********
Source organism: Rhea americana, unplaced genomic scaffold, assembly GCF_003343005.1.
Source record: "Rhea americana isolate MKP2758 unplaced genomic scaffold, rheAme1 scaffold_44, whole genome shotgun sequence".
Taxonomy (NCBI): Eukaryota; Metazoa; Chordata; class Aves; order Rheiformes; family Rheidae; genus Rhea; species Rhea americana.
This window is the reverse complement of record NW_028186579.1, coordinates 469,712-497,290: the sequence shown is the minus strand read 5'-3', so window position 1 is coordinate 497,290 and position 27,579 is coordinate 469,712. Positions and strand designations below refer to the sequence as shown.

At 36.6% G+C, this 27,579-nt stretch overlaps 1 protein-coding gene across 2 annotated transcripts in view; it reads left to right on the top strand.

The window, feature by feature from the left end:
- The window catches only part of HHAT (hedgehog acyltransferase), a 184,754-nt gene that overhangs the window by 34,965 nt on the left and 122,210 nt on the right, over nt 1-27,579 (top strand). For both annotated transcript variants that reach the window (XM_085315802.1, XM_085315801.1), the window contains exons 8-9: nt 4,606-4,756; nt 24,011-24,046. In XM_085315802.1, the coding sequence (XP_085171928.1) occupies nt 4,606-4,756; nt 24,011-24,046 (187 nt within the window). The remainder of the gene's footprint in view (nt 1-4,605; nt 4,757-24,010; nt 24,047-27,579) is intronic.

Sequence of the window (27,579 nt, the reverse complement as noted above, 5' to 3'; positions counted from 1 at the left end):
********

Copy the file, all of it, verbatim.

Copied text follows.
Source organism: Rhea americana, unplaced genomic scaffold, assembly GCF_003343005.1.
Source record: "Rhea americana isolate MKP2758 unplaced genomic scaffold, rheAme1 scaffold_44, whole genome shotgun sequence".
Taxonomy (NCBI): Eukaryota; Metazoa; Chordata; class Aves; order Rheiformes; family Rheidae; genus Rhea; species Rhea americana.
This window is the reverse complement of record NW_028186579.1, coordinates 469,712-497,290: the sequence shown is the minus strand read 5'-3', so window position 1 is coordinate 497,290 and position 27,579 is coordinate 469,712. Positions and strand designations below refer to the sequence as shown.

At 36.6% G+C, this 27,579-nt stretch overlaps 1 protein-coding gene across 2 annotated transcripts in view; it reads left to right on the top strand.

The window, feature by feature from the left end:
- The window catches only part of HHAT (hedgehog acyltransferase), a 184,754-nt gene that overhangs the window by 34,965 nt on the left and 122,210 nt on the right, over nt 1-27,579 (top strand). For both annotated transcript variants that reach the window (XM_085315802.1, XM_085315801.1), the window contains exons 8-9: nt 4,606-4,756; nt 24,011-24,046. In XM_085315802.1, the coding sequence (XP_085171928.1) occupies nt 4,606-4,756; nt 24,011-24,046 (187 nt within the window). The remainder of the gene's footprint in view (nt 1-4,605; nt 4,757-24,010; nt 24,047-27,579) is intronic.

Sequence of the window (27,579 nt, the reverse complement as noted above, 5' to 3'; positions counted from 1 at the left end):